Steven John Mullaney
November 19, 1986, Warrington, Cheshire
Right hand bat
Right arm medium
St Mary's RC High School, Astley
Steven Mullaney slow-cooked his way towards a respected county career, gaining the Nottinghamshire captaincy in the Championship and 50-overs formats in 2018 after the retirement of their long-standing leader Chris Read and also being invited to lead England Lions, a slightly surprising accolade for a player with no obvious international pretensions, but illustrative of how his all-round talents had made their mark.
In 2010, Mullaney added his name to the small list of Nottinghamshire players to score a century on his first-class debut for the county, when he made exactly 100 not out. against Hampshire at The Rose Bowl, batting at No 8. It was the sort of start designed to attract headlines, but it was in a more understated fashion that Mullaney gradually built a reputation at Nottinghamshire as the seasons came and went as one of the most reliable allrounders in the county game, at his best when the demands were at their highest.
Mullaney had been invited to join Notts to improve their limited-overs cricket and, as far as the Championship was concerned, it was three years after his debut before he added another century. Already used to being shuffled up and down the order, he was charged with solving a perennial Nottinghamshire problem - the lack of a reliable opening pair - after a short-term contract for the Australian Ed Cowan, ahead of the Ashes series, had come to an end. He responded by taking a hundred off the Surrey attack.
By the end of a dry summer, he had underlined his versatility even more, abandoning his miserly medium pace to fill in as an offspinner because of Nottinghamshire's spin shortages. The reputation for adaptability from this most selfless of cricketers was now well set.
A useful performer in all three formats of the game, Mullaney comes into his own in white ball matches. An outstanding fielder and punchy strokeplayer, his knack of bowling a sequence of tidy medium-paced overs in the middle of matches has turned many 40-over contests in Nottinghamshire's favour. In 2012 he was jointly the county's most successful bowler in Twenty20 matches, his nine wickets including a career-best 4 for 19 against Leicestershire at Grace Road in June.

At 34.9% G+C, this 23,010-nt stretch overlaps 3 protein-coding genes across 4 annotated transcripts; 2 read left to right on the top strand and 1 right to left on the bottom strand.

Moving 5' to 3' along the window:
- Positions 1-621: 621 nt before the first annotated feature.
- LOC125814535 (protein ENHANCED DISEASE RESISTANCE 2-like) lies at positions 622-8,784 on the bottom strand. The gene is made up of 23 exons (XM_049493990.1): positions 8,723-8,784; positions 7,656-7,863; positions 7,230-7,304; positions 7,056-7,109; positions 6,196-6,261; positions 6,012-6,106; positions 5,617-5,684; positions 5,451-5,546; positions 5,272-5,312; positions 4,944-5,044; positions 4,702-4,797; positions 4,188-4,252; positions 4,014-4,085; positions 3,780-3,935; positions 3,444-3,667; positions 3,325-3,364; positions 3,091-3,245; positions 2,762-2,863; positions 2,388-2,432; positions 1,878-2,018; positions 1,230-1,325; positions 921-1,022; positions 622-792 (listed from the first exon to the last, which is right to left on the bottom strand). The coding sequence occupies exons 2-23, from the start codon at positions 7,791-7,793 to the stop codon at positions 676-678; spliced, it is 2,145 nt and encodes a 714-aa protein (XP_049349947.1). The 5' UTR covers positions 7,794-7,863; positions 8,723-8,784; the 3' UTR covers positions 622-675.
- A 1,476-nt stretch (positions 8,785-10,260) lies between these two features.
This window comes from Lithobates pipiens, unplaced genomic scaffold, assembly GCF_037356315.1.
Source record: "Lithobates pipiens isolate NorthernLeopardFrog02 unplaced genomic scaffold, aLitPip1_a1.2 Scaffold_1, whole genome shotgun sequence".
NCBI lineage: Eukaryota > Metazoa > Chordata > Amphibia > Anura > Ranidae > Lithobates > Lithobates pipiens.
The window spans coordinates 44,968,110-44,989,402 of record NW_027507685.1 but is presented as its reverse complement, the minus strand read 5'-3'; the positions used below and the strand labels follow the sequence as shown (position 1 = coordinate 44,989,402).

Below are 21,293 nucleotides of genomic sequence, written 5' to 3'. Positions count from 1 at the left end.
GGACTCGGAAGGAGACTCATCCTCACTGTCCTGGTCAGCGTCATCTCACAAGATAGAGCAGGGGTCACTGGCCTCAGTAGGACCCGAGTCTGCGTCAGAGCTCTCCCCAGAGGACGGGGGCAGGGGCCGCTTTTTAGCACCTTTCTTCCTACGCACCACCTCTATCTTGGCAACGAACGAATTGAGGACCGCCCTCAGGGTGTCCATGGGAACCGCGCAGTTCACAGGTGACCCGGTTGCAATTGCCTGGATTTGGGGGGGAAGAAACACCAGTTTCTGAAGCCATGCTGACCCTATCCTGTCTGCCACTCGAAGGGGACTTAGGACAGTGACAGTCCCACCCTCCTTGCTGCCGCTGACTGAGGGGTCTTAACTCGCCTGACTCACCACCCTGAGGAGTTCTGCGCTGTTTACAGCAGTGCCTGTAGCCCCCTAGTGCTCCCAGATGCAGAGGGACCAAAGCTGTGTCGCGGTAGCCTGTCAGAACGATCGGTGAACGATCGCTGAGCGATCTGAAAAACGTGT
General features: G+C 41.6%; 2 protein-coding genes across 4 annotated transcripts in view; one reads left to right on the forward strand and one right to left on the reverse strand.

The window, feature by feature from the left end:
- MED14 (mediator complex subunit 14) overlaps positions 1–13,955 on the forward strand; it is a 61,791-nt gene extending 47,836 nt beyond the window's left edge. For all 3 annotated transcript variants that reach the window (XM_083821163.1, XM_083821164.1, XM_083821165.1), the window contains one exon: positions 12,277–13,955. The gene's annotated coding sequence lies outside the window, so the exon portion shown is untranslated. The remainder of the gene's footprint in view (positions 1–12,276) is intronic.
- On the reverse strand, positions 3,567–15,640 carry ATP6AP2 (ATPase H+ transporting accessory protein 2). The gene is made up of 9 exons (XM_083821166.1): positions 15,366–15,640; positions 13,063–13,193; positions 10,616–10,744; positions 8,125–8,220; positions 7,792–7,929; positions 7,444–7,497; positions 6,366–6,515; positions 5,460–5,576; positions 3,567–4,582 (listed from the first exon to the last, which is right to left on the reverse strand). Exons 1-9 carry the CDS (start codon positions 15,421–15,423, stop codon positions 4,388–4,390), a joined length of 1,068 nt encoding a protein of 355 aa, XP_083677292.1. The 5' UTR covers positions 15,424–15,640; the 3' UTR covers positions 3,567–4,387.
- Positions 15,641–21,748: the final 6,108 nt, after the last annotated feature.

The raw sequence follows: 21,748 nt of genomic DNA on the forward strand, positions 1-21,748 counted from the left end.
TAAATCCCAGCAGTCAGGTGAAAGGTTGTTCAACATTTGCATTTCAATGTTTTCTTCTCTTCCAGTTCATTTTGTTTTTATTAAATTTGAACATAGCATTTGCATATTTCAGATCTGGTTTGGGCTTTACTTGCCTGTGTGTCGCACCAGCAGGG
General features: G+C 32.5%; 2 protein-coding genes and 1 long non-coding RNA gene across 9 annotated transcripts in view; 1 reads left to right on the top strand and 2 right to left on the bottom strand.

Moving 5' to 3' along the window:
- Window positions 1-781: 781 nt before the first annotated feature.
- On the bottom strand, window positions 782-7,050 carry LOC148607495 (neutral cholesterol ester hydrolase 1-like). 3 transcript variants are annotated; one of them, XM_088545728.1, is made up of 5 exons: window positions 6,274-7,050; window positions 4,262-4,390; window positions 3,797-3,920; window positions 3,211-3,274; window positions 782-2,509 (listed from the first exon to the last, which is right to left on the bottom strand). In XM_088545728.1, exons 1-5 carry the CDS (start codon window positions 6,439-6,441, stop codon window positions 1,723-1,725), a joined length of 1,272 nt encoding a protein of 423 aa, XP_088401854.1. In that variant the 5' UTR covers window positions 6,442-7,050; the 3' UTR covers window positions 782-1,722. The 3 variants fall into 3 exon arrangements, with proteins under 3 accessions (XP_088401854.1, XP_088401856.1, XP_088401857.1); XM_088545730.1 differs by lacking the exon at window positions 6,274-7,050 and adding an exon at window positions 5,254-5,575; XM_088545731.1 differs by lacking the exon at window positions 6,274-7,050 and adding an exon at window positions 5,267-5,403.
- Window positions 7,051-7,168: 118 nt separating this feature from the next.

By 2016, Mullaney's respect among his fellow professionals was established. Three hundreds, including a career-best 165 not out against Somerset at Trent Bridge took him past 1,000 Championship runs and identified him as a more methodical competitor than many of his colleagues as Notts rushed towards relegation. In T20 cricket, it was his medium-pace cutters that proved most adaptable.
He was also at the centre of Notts' success in 2017 when they won promotion from Division Two of the Championship as well as taking both the Royal London One-Day Cup and NatWest T20 Blast trophies. His season included Championship career-bests of 168, with the bat, against Kent and 5 for 32 against Gloucestershire; in the 50-over cup, his 111 from 75 balls in the semi-final against Essex at Chelmsford was one of the highlights of the season; and in the T20 Blast, which Notts won for the first time, his 3 for 22 was a crucial element in their semi-final victory over Hampshire.
Mullaney began his career with Lancashire and in 2005 toured India with England Under-19s. He was selected for the Under-19 World Cup in Sri Lanka in 2006 and signed a professional contract at Old Trafford in 2006. Yet he could not secure a regular place in the first team and chose to leave after four seasons. He was rewarded with a new four-year contract - unsung perhaps, but immensely valued.
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